Good Writing Matters, Especially in Online Classrooms
Author: Dr. William Oliver Hedgepeth
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Start a transportation and logistics management degree at American Public University.
By Dr. William Oliver Hedgepeth
Faculty Member, Transportation and Logistics Management, American Public University
The requirement for good spelling and proper word choice is still with us in this computerized world. When I was in elementary school, we had a daily lesson called “Spelling.” I don’t think that class is offered any longer – at any school.
In today’s high-tech era, you could make an effective argument that class time spent on spelling isn’t necessary, because computer programs alert you to a questionable or misspelled word.
But sometimes computers make mistakes. Today’s software can’t tell when you’re writing colloquially or when you’re using an incorrectly spelled word to make a point or for emphasis.
I consider myself a good writer now, but I wasn’t always one. You know what they say about practice: It makes you better.
Tips to Raise Your Writing from Good to Better
Like any writer, I have pet peeves regarding word choice and good writing. If you’re interested in improving your writing, consider these tips:
1. Avoid clichés. Most clichés are overused and worn out anyway. Use simple and straightforward language. For example, I don’t like to see the phrase “It goes without saying…”. If it really goes without saying, you don’t need to say it.
Get to the heart of what you’re writing and move on. Your readers will appreciate your clarity.
2. Avoid redundancies. If you want to emphasize something in your writing, don’t overdo it. Watch for redundancies, because they are a sign of sloppy writing and editing.
For example, the phrase “the city of Chicago” is redundant. Doesn’t everyone know Chicago is a city? A careful writer will know how to clarify descriptions and avoid redundancies.
3. Check your spelling for errors. Sometimes, spelling errors occur due to words that sound alike. An example would be “accept” and “except.”
These two words have different meanings, but they sound the same. Be careful to choose the correct word so that your writing is not misunderstood.
4. Don’t confuse “annual” with “first.” Never say or write “first annual.” You cannot have an “annual event” until you’ve had the first one. You can then say “second annual” and be completely accurate.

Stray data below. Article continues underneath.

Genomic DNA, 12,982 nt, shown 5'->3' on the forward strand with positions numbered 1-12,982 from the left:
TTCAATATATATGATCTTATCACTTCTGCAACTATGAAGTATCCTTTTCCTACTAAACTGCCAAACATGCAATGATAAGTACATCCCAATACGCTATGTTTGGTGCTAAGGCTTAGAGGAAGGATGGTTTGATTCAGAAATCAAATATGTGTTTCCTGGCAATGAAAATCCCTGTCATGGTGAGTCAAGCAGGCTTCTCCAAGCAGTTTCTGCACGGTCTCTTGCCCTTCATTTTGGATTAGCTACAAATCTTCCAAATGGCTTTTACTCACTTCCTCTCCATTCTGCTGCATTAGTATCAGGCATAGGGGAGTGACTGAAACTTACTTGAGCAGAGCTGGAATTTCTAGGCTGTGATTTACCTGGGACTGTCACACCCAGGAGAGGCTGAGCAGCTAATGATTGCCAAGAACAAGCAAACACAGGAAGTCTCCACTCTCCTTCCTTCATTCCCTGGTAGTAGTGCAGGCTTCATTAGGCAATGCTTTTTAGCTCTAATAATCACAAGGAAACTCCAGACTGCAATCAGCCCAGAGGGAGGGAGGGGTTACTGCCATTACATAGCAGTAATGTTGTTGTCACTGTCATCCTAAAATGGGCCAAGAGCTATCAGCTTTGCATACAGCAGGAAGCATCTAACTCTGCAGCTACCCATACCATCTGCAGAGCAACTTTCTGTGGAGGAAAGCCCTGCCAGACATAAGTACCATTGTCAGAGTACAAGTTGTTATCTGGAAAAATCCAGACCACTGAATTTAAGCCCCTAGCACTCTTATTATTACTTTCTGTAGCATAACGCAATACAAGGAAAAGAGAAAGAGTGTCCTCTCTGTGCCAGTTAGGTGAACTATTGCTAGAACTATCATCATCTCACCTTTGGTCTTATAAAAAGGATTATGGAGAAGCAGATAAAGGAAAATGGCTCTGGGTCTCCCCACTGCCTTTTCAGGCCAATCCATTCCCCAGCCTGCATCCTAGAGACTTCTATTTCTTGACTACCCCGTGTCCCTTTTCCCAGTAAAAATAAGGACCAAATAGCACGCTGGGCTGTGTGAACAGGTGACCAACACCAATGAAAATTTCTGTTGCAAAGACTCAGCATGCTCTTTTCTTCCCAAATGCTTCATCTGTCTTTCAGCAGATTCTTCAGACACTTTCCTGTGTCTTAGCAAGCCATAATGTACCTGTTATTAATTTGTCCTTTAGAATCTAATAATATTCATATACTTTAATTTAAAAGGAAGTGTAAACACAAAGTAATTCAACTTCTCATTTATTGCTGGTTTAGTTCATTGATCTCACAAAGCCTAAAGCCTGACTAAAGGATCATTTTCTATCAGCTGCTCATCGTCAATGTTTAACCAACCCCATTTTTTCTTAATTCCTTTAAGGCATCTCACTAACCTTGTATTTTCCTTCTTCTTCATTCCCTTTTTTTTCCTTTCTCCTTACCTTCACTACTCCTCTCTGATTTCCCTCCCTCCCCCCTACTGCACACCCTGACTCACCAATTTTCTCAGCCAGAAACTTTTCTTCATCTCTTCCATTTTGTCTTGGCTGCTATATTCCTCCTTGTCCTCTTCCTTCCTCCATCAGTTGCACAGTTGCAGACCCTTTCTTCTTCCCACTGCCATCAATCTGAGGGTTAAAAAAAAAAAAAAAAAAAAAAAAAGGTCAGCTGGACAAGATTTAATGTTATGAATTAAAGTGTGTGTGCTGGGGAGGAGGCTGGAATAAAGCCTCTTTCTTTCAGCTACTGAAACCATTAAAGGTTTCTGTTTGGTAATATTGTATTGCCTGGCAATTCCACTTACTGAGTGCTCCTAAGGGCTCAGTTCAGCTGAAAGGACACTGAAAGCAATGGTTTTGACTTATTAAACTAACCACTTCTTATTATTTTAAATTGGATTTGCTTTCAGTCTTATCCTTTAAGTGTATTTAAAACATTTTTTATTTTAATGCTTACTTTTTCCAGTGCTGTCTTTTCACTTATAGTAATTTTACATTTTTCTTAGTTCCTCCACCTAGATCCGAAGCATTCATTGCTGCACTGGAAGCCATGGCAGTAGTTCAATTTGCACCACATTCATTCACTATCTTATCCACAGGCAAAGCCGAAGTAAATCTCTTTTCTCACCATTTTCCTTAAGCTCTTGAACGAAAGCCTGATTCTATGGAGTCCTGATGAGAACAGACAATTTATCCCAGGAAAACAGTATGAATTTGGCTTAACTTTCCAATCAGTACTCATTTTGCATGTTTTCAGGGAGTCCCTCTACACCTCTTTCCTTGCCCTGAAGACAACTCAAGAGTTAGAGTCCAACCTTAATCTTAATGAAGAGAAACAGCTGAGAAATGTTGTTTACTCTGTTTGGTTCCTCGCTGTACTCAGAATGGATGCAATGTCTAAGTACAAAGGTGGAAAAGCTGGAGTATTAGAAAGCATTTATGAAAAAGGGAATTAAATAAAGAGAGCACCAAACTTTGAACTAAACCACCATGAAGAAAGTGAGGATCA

5. Pay attention to the autocorrect feature in your computer’s software. Computer software such as Microsoft Word checks and corrects your spelling automatically. But autocorrect is not infallible.
Watch carefully when an autocorrect system changes your writing. It doesn’t think like you do and may substitute an incorrect spelling for a word it doesn’t recognize.
It pays to be careful in the online classroom too. I’ve had some embarrassing mistakes when I’ve written a direct message, email, or forum post and my signature is misspelled by the autocorrect feature. That’s awkward, especially since I grade my students’ work and I am expected to set a good example for them.
6. If you want to improve your writing and spelling, keep a list of words or phrases that you misspell or use incorrectly. Refer to that list often as you’re writing a weekly assignment or final project.
7. Also, keep a thesaurus and a dictionary on your desk and refer to them frequently. Another option is to bookmark sites such as Thesaurus.com and Dictionary.com in your browser. Not only will your writing improve, but so will your vocabulary.
We all want to be known for something, so why not be the person people turn to when they aren’t sure about how a word should be used or spelled? Becoming a better writer is time-consuming, but not impossible.
Read Your Paper One More Time Before Turning It In
Writing can be fun, but be sure to check over your work before you submit it to your instructor. Reading your paper aloud won’t take long and you’ll often hear mistakes that could affect your grade. Be especially careful to look for odd constructions, word repetition and faulty punctuation.
Also, check your weekly paper against the course instructions one last time. Pay attention to any format that your instructor wants you to follow; it is easy to read the instructions too quickly and gloss over small details.
Good Writing Takes Time to Sharpen Your Skill
Spending extra time developing your spelling and writing skills is the key. In class, always spend a few extra minutes on the instructions for your research paper and on sharpening your writing skills.
Look at the people you admire. Do you have someone you always turn to when you want to spell a word or understand its meaning? Spelling matters. Your career advancement could be impacted by your ability to spell words properly and good writing.
Good writing is a simple skill to master. The rewards last your lifetime.
About the Author
Dr. Oliver Hedgepeth is a full-time professor at American Public University (APU). He was the program director of three academic programs: Reverse Logistics Management, Transportation and Logistics Management and Government Contracting. He was Chair of the Logistics Department at the University of Alaska Anchorage. Dr. Hedgepeth was the founding Director of the Army’s Artificial Intelligence Center for Logistics.